What is Autonomous Maintenance

Guide: Autonomous Maintenance

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Daniel Croft

Daniel Croft is an experienced continuous improvement manager with a Lean Six Sigma Black Belt and a Bachelor's degree in Business Management. With more than ten years of experience applying his skills across various industries, Daniel specializes in optimizing processes and improving efficiency. His approach combines practical experience with a deep understanding of business fundamentals to drive meaningful change.

Autonomous Maintenance, a cornerstone of the Total Productive Maintenance (TPM) philosophy, revolutionizes the traditional approach to equipment upkeep in the workplace. This strategy empowers machine operators, the individuals most familiar with the daily nuances of their equipment, to undertake basic maintenance tasks. This shift not only relieves skilled maintenance teams from routine activities, allowing them to focus on complex tasks, but also fosters a proactive maintenance culture. Emphasizing tasks such as cleaning, lubricating, and tightening, Autonomous Maintenance aims to prevent small issues from escalating into significant problems, thus enhancing overall efficiency, safety, and machine performance.

Table of Contents

What is Autonomous Maintenance?

Autonomous Maintenance is an integral part of the Total Productive Maintenance (TPM) philosophy, which aims to create a culture of proactive maintenance and continuous improvement in the workplace. In this strategy, machine operators are trained to perform basic maintenance tasks on the equipment they use every day. This is quite different from traditional maintenance models where specialized maintenance teams handle all aspects of machine upkeep.

Breaking It Down

  1. Machine Operators: These are the people who use the machines daily and are most familiar with their normal operating conditions.

  2. Simple Maintenance Tasks: These include activities like cleaning, lubricating, and tightening screws. The idea is to handle small issues before they become big problems.

  3. Skilled Maintenance Team: This team handles more complex tasks like machine overhauls or part replacements. They are freed up to focus on these tasks because the machine operators are handling the simpler maintenance activities.

  4. Total Productive Maintenance (TPM): This is a broader organizational approach aimed at improving the availability, performance, and quality of machinery.

The Benefits

  • Preventive Focus: By having operators involved in routine maintenance, issues can be detected and resolved before they escalate into more significant problems.

  • Skill Development: Machine operators develop a deeper understanding of their equipment, which can lead to more efficient operations and problem-solving.

  • Resource Optimization: Skilled maintenance teams can focus on more complex tasks, thereby making better use of their specialized skills.

Why is Autonomous Maintenance Important?

Autonomous Maintenance offers a plethora of benefits that contribute to the overall efficiency and safety of the workplace. Let’s explore these in detail:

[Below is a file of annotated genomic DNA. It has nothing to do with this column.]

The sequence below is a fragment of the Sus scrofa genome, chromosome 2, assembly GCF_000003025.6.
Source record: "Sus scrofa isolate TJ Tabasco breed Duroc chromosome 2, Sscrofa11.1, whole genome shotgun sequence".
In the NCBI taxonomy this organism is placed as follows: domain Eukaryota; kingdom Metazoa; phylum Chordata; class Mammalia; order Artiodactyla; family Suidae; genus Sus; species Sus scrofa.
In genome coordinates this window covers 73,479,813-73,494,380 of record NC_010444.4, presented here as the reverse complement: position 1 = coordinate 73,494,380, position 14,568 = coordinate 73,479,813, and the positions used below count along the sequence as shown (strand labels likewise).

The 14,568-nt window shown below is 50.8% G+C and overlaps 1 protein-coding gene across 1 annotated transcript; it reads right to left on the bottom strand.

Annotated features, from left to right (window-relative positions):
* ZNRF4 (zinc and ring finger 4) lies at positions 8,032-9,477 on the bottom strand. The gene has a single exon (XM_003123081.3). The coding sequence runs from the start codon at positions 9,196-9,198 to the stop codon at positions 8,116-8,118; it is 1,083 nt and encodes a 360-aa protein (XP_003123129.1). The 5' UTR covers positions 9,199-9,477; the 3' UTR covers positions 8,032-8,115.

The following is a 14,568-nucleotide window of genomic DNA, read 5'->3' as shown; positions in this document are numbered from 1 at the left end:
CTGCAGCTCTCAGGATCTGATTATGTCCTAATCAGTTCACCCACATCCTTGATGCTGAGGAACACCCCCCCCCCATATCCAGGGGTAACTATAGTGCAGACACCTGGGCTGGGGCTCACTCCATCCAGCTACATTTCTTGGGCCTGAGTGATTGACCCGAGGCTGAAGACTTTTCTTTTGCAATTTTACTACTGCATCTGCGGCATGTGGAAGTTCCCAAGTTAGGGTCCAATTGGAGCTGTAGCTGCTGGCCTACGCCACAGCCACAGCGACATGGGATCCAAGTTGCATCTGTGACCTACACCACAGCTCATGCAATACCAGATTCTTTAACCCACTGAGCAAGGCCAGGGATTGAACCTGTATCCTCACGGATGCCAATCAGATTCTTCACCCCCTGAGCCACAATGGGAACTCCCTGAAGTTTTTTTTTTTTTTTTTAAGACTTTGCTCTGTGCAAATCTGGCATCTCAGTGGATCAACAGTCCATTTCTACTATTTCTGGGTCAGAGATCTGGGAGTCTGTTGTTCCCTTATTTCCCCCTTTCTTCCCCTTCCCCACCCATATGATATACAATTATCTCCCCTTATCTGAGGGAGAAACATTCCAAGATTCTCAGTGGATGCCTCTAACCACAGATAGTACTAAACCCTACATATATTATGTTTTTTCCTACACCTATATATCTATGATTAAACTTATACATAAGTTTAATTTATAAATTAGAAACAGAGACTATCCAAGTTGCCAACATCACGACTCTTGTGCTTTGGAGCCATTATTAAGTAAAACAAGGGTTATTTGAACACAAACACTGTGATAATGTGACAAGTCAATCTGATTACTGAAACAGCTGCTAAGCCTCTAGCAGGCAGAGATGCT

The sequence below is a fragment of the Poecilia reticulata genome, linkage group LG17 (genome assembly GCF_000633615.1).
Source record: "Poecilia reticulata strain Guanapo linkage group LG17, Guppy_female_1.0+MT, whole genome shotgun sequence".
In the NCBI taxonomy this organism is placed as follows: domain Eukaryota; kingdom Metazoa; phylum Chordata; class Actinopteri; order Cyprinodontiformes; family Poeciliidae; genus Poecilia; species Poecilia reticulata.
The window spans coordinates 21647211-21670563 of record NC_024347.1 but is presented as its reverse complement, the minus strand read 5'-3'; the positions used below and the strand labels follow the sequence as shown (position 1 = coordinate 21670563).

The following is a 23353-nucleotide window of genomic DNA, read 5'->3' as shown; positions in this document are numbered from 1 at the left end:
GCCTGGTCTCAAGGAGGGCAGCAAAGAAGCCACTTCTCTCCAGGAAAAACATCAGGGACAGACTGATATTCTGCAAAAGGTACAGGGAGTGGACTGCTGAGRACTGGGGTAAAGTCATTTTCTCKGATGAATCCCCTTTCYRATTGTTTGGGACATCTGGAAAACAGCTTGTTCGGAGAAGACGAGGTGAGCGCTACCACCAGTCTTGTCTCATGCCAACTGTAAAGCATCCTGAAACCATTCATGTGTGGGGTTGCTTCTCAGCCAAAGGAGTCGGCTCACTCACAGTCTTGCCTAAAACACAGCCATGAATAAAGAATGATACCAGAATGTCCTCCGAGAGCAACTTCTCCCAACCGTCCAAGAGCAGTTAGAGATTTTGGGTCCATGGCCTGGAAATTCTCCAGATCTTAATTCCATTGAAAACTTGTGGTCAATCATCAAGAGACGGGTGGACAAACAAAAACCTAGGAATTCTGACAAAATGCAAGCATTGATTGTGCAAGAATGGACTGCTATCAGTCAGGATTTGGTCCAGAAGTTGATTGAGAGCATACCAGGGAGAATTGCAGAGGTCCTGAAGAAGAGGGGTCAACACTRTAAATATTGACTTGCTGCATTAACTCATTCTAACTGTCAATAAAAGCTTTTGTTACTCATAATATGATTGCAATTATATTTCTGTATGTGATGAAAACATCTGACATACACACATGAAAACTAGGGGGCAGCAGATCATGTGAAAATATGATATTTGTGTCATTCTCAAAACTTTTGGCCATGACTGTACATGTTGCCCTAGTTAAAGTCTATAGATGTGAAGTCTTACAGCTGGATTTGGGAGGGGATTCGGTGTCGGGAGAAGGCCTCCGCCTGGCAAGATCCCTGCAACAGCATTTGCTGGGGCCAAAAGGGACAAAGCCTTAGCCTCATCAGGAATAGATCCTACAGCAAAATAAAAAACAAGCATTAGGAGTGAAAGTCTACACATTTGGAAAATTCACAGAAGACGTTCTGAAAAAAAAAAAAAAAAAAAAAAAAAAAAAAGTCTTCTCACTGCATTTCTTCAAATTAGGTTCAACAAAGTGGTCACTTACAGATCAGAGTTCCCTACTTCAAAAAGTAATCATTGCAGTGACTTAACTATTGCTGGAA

Reduces Downtime

  • Immediate Action: Operators can quickly address minor issues, preventing them from escalating into problems that would require a complete machine shutdown.

  • Less Waiting: There’s no need to wait for the maintenance team to arrive, making the process more efficient.

Improves Efficiency

  • Optimal Operation: Well-maintained machines are less likely to break down and typically operate at higher efficiency, positively affecting the productivity levels.

  • Quality Output: Better-maintained machines are more likely to produce quality products, reducing waste.

Team Empowerment

  • Ownership: When operators are responsible for the machines they work on, it fosters a sense of ownership and accountability.

  • Skill Enhancement: As operators learn more about their machines, they become more skilled, increasing their value and job satisfaction.


  • Prevention: Regular cleaning and inspection can prevent hazardous conditions like oil leaks or loose parts that could lead to accidents.

  • Awareness: Because operators are actively engaged in maintaining their equipment, they are more aware of the machine’s state and can identify safety risks more readily.

By implementing Autonomous Maintenance, you not only improve your operational metrics but also create a workplace that is safer and more engaged.

Step-by-Step Guide to Implementing Autonomous Maintenance

Implementing Autonomous Maintenance is a structured process that involves several key steps which are implemented over a period of time which can take months or years depending on the culture and resource in the business. Each step builds on the previous one, ensuring that operators gradually take on more responsibility for the maintenance of their equipment. Here’s a detailed look at each step in the process.

Step 1: Initial Cleaning and Inspection

The first step of implementing Autonomous Maintenance is to clean the equipment thoroughly and conduct an initial inspection. This can also be a good opportunity to implement 5S to clean equipment and ensure there are maintenance standards in place to keep the equipment clean. However, it is important to note this is not just a cleaning task, but also a detailed exploration of the equipment.

This should be done by process operators cleaning every part of their machine, even areas that are not usually accessed. During this cleaning process, they are encouraged to inspect each part, take note of any abnormalities, and understand the equipment’s normal good working order condition.

By doing this, operators develop a baseline understanding of their equipment, including potential problem areas, and learn the importance of cleanliness in maintaining equipment health.

Step 2: Counteracting Sources of Contamination and Inaccessible Areas

Once the equipment is clean the next focus is to identify and address any sources of contamination and areas that are difficult to access for cleaning and maintenance. Examples of contamination include oil leaks or excess grease build ups. These should be easier to identify following a deep clean as oil leaks will be difficult to keep clean.

Operators and maintenance staff should work together to find solutions to these problems, this could include redesigning parts for better access, developing new cleaning tools or establishing routines to prevent contamination.